I always wear two different baselayers of varying thickness. I wear a tight fitting layer close to my skin and a looser fitting layer on top. One layers wicks moisture away while the other insulates! Synthetic baselayers work the best. Any sporting goods store will have layers that will work great.




Bottom baselayers for ice climbing

Bottom Baselayers

Unless it's well below zero, I normally wear one pair of thermal underwear. I've found that with a weather resistant layer on top, I stay plenty warm on even the coldest days. Of course, if I was climbing in Alaska, I might choose to wear another thicker pair of thermals in addition. Any sporting goods store will have layers that will work great.



Softshell pants for ice climbing

Softshell Pants

My go to pants for ice climbing have got to be softshell! Pants like the Arc'teryx Gamma MX are awesome and hold up to the day to day beating of ice climbing while keeping a slim fit to prevent crampon snags. It's important to remember that you need these pants big enough to accomodate other layers.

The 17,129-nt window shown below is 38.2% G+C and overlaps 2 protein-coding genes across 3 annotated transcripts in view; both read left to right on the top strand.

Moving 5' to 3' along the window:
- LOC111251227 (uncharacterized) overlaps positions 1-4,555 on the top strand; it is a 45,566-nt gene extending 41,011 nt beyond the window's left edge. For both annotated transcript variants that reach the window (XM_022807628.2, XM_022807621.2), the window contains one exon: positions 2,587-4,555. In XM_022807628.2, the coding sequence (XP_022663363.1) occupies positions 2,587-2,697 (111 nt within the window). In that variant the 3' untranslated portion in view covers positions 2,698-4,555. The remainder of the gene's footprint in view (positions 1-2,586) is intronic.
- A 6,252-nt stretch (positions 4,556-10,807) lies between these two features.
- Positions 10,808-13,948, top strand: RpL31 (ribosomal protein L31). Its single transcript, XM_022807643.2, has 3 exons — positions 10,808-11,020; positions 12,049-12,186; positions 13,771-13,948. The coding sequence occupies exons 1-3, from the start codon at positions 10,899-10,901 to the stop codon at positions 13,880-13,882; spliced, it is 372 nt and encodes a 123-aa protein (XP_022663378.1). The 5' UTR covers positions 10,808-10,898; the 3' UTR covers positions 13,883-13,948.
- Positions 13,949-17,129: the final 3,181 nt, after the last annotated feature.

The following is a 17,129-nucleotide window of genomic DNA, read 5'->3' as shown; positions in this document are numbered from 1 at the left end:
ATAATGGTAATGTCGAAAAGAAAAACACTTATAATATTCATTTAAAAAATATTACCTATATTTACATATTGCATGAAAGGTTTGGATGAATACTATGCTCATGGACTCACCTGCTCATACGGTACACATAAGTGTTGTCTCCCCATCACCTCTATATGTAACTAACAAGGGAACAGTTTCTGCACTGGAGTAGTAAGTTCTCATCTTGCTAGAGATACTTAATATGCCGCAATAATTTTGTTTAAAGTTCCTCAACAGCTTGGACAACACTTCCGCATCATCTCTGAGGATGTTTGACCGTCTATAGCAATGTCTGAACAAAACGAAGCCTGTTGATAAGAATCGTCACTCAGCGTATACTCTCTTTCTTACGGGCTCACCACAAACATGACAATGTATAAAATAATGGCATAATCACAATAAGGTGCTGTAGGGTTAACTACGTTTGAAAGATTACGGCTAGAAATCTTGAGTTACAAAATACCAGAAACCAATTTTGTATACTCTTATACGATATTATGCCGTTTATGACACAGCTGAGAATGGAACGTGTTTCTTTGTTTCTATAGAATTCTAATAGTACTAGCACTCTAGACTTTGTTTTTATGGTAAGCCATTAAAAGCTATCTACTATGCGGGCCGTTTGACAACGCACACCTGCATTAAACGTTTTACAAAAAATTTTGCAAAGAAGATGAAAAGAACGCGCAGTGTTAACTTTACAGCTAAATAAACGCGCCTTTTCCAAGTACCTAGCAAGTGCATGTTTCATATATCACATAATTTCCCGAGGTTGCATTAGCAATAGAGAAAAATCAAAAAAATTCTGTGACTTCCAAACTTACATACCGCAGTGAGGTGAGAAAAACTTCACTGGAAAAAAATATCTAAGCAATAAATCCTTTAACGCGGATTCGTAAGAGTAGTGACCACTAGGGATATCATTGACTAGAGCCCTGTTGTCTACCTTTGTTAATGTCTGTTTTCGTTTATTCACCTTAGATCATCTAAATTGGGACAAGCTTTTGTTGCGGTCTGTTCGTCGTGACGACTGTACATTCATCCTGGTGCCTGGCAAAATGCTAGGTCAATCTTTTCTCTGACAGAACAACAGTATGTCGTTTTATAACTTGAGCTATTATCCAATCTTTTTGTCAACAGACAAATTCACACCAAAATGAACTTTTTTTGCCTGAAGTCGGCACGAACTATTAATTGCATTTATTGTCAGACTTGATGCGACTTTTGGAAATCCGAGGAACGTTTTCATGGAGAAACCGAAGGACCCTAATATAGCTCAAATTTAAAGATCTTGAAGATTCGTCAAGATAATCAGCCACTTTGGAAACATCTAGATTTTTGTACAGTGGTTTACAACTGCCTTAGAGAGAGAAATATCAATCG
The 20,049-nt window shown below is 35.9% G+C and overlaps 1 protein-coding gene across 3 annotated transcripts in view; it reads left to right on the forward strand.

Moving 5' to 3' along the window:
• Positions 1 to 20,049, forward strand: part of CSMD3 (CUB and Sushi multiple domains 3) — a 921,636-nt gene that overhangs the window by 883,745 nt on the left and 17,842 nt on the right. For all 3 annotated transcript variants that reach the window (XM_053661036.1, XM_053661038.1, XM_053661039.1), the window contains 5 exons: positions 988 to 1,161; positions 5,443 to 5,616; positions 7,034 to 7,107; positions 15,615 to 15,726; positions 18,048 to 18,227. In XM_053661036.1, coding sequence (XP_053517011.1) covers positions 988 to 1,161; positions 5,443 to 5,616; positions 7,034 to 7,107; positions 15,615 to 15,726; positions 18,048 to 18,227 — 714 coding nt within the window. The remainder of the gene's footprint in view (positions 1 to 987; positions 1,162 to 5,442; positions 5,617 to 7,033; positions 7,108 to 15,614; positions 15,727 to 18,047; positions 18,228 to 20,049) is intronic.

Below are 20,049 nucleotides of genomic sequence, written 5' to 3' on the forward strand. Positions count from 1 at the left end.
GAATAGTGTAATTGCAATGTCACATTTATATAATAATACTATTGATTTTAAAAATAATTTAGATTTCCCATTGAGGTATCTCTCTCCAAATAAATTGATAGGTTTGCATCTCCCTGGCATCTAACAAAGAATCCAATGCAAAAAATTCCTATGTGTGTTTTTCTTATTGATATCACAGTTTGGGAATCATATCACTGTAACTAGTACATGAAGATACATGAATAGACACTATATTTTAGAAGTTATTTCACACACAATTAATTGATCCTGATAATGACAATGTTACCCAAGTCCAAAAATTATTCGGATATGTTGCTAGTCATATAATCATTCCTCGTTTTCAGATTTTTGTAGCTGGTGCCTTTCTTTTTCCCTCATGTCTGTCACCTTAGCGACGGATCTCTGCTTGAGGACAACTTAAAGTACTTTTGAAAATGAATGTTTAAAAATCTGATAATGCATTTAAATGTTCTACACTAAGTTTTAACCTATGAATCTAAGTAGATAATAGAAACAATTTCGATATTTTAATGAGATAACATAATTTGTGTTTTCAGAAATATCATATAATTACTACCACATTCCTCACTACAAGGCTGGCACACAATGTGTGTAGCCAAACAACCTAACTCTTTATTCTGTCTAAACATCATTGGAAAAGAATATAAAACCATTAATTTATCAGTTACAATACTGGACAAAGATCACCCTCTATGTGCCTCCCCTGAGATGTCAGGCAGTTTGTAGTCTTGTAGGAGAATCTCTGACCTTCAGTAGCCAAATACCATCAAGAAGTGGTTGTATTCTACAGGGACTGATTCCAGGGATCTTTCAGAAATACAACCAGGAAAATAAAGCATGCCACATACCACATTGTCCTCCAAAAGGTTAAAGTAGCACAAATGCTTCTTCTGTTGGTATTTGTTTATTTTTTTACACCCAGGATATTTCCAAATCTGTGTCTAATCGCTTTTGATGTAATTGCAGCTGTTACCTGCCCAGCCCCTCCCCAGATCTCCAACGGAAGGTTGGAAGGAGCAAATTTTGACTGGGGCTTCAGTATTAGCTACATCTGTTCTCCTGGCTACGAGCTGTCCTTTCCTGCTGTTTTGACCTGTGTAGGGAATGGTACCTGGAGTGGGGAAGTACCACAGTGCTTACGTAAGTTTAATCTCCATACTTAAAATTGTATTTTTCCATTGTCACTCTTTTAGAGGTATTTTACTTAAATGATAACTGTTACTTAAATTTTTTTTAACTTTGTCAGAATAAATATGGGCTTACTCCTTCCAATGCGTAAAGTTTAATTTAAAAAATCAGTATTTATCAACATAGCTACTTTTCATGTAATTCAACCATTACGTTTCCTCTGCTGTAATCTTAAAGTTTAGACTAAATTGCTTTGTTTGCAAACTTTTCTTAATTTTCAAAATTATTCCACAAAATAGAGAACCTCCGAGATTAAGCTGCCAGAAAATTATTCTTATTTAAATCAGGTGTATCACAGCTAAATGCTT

Winter hat that fits under a climbing helmet

Hat

This one's pretty easy. Choose a hat that has a slim fit and can easily fit under a helmet. Hats with big poof balls on the top don't work great.







Neck buff or gaiter for ice climbing

Buff or Neck Gaiter

This is arguably one of the most versatile layers you can bring into the outdoors. It can double for a hat, work as a gaiter to protect your face, or keep the sun off your neck. On really cold days, I wear this under my hat to keep my head a little warmer.





Midweight fleece layer for ice climbing

Midweight Fleece

I love a lot of the new athletic fleece type jackets and they do a great job at trapping heat. Jackets with softshell stretchy material for the arms are key, especially because we use our arms a ton while swinging our tools. My absolute favorite has got to be the Rab Capacitor Hoody.




Down vest for ice climbing

Down Vest

A warm down vest is essential on the really cold days. If it is below 15℉, then you can bet I'm wearing this 650 fill oven! This layer goes over my midweight fleece and keeps in a ton of heat. When my core is warm, my toes are warm! I found this super lightweight and packable Eddie Bauer down vest at an outlet store for less than $50.



Synthetic midlayer for ice climbing

Synthetic Midlayer

Anytime the temps begin to dip, you can bet I have this layer on or packed in my bag. Any layer like the Arc'teryx Atom Hoody makes a great choice when layering. This incredibly light jacket is normally my last insulating layer before my shell. Oh, and the color is cool too!




Softshell jacket for ice climbing

Outer Shell